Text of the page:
I know of another blogger who frequently mentions his/her autistic son’s lying. It pains me to read it. This blogger will say the son “said he didn’t know why he did it, but that’s just more lies. He does know why.” I didn’t want this person to be the only voice out there speaking about the association (or lack thereof) between autism and lying.

I’m not going to get into the fray of telling another parent how to raise their kid, so I just quietly avoid that blog. I’ll accept that I don’t know all the details of what goes on in other people’s houses and I’ll move on.

But, if this blogger is instilling in the minds of the public that autistic kids are more likely to lie… well, that affects my kid, too. So, let’s talk about this.

There was an instance not long ago where my son’s honesty was in the spotlight. It happened when he came home from school with a mark on his bottom, kind of a welt and kind of a scratch. I had asked him about it and after many “I don’t know” statements, he mentioned that his teacher spanked him. I freaked out a little, but I held my cards close. I called the school and asked if they knew how he got the injury. Both teachers said they did not. I called his preschool teacher from the year before. I was in a panic. I explained what was going on and asked her advice. She said, “He would not lie. I don’t think he is capable of that.”

Long story short (and please know I exhausted every nook and cranny of this investigation), my son had scratched his bottom on the tile in the bathroom floor during a meltdown. (I saw the floor, I matched up the mark).

Did he lie?

As it turns out, the teacher gives pretend spankings for birthdays. My son’s friend had recently gotten one. It was noteworthy to my kid and it came to mind when I mentioned his hurt bottom. He didn’t really know how he hurt his bottom (didn’t he tell me that?), but he did know something that is supposed to hurt bottoms and that is spanking.

Pretend you are a five year old on Family Feud and the question is “Name something that hurts your bottom….” For my child, his pain tolerance is so high that there are very few experiences to pull from for answers.

So, that’s one example. But it doesn’t speak for all ASD kids. Let’s look at the big picture. What is a lie and why do people do it? Right off the bat, we know people lie to spare feelings, get out of trouble, gain something desired, or avoid something undesired. This means that before we speak, we have assessed what our words will cause to happen. Then we have chosen the words which will cause the best outcome. In short, lying requires social skills. Autistics have to work very hard to learn just the basic rules of social interaction. So, the idea that ASD kids as a whole are more likely to lie seems obviously false.

That being said, there are two scenarios where autistic kids are more likely to “lie”. The first is jokes. My son loves to tell me that I am a Rat Named Pants. When asked to solve five plus five, he likes to say one hundred as if he truly believes that is the answer. He knows it isn’t. Saying things wrong is hilarious, and in his mind he is tricking me. But, I don’t consider this a lie and you probably don’t either.

The second way autistic kids might be more likely to lie is when repeating an expected phrase. Such as, my son knows that if he does something wrong, he is supposed to say he is sorry. He will therefore say the phrase without even thinking about the meaning.  He also knows that we often say, “It’s okay, it was an accident.” So by default, he will always say “I’m sorry, it was an accident”, even if it’s obvious (to us) that he meant to do it. It’s just what a person should say so he says it.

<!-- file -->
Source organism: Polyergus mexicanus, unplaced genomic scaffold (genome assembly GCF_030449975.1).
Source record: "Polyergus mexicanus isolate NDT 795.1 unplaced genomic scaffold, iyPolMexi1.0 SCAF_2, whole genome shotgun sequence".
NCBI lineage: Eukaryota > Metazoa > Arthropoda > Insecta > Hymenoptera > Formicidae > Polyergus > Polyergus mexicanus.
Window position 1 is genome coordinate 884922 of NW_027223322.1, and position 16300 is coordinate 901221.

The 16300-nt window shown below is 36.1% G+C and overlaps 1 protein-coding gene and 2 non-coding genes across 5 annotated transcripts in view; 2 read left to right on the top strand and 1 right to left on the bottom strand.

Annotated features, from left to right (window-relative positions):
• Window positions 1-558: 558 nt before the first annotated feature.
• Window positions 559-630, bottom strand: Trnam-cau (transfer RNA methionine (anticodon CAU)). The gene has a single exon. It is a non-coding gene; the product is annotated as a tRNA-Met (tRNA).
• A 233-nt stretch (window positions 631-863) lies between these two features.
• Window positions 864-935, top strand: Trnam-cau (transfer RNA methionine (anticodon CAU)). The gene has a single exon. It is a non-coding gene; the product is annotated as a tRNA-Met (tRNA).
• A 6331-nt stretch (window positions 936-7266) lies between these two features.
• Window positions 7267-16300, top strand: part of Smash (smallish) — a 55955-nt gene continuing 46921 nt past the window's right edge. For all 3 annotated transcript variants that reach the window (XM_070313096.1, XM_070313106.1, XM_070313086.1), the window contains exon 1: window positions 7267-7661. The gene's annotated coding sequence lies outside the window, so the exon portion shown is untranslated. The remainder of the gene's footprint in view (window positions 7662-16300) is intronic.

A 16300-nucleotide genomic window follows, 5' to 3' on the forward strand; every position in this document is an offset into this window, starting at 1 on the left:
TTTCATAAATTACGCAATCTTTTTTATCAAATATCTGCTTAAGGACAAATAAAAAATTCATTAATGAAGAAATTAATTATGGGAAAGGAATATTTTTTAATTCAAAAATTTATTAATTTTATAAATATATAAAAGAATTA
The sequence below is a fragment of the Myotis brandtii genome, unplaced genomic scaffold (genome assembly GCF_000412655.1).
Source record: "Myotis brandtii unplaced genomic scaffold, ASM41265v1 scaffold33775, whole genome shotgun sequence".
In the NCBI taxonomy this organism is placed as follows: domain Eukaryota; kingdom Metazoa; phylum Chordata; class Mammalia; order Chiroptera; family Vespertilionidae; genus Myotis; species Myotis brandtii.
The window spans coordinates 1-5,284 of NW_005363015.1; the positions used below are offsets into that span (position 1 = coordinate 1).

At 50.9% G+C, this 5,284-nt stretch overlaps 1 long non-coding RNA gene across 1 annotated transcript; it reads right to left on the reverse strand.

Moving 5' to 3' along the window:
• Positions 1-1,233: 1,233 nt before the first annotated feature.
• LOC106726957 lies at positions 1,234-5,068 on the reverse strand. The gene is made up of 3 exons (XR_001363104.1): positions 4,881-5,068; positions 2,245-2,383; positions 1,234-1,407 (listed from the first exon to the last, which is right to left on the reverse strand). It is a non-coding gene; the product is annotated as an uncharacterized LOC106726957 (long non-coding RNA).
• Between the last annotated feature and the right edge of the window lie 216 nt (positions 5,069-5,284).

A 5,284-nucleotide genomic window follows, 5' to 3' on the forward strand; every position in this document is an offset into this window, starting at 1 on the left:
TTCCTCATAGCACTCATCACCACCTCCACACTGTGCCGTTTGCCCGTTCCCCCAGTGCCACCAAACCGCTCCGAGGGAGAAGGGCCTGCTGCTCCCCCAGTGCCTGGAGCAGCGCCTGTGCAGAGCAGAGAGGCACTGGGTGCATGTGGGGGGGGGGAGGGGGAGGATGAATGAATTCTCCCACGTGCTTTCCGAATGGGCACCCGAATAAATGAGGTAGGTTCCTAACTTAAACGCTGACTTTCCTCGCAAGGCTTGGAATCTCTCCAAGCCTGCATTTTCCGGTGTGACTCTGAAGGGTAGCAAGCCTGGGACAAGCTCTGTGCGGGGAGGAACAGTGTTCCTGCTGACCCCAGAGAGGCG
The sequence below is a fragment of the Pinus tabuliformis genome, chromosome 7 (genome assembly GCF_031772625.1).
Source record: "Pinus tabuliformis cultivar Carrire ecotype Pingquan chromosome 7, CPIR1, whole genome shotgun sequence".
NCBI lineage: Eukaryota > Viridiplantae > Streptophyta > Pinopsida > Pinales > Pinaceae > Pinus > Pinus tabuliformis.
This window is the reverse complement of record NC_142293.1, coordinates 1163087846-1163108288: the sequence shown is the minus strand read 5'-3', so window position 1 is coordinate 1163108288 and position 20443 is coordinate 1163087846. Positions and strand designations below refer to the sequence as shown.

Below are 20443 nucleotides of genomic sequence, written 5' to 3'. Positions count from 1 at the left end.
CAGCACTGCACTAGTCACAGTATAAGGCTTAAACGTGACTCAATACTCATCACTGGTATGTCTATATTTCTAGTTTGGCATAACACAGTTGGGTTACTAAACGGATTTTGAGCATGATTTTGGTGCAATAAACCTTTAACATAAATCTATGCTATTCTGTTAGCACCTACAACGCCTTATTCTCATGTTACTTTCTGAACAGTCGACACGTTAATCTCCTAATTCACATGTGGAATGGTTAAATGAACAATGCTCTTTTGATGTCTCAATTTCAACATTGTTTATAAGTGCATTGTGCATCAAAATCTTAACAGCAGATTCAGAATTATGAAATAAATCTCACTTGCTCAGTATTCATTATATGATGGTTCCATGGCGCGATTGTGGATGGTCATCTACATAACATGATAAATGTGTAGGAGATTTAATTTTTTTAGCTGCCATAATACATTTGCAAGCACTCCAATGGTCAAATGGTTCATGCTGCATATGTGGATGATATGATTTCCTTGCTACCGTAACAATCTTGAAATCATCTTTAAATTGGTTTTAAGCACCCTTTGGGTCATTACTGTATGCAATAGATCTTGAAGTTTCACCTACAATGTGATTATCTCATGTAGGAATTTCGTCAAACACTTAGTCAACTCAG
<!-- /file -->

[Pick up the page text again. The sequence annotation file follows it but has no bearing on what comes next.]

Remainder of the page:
The complicating factor with lying and autism is that we don’t always know what goes on in their minds. Sometimes my son will do something that most other kids would know was wrong, something we have told him was wrong, but at certain moments he just does not process that expectation. An example would be the rule that he should not wipe his hands on the back of the couch. (I know, yuck, right?) We have said it a thousand times. But he will still sometimes go over immediately after we tell him not to do it, and wipe his hands on the back of the couch. When we bring it to his attention, he says, “But I didn’t mean to, I’m sorry!” Obviously, he meant to do it because we watched him do it. But what he is saying is that he was not processing our expectations at that moment, not thinking about consequences or actions in relation to others. There are better words he could use which would not be lies, such as “I was not thinking about the rule”, or “I was not focusing on what my hands were doing.”

Any parent of an autistic child knows what it is like to put words in their child’s mouth. That is how we teach them to communicate and be aware of their own needs. An example:

My son was upset because a video he watched explained how to do something in a game which was not actually possible. My son crawled up on my lap with his arms crossed, tears in his eyes, and said, “I’m so bored!”

I said, “Bored means you want to do something fun but there is nothing fun to do. You aren’t bored.”

He said, “Well, I’m embarrassed!”

I said, “Embarrassed means you did, or think you might do, something that you would be ashamed of. You aren’t embarrassed. I think you are frustrated.”

He crossed his arms even tighter and said, “I am so frustrated!”

Did he lie about how he felt? Or did he accidentally give misinformation due to his autism spectrum disorder?

I don’t know if any of this will help put autistic lying into perspective. I’m not saying ASD kids never technically lie.  But I can say the intent we usually associate with liars is probably much less common with autistics. Treating most misinformation they give as an intentional manipulation of a situation and deserving of punishment, I believe, is wrong.

If you are having trouble with your ASD kid giving inappropriate misinformation, try to provide them with acceptable language. Telling them that lying is wrong is not sufficient. Give them the benefit of the doubt and help them learn the appropriate words to say.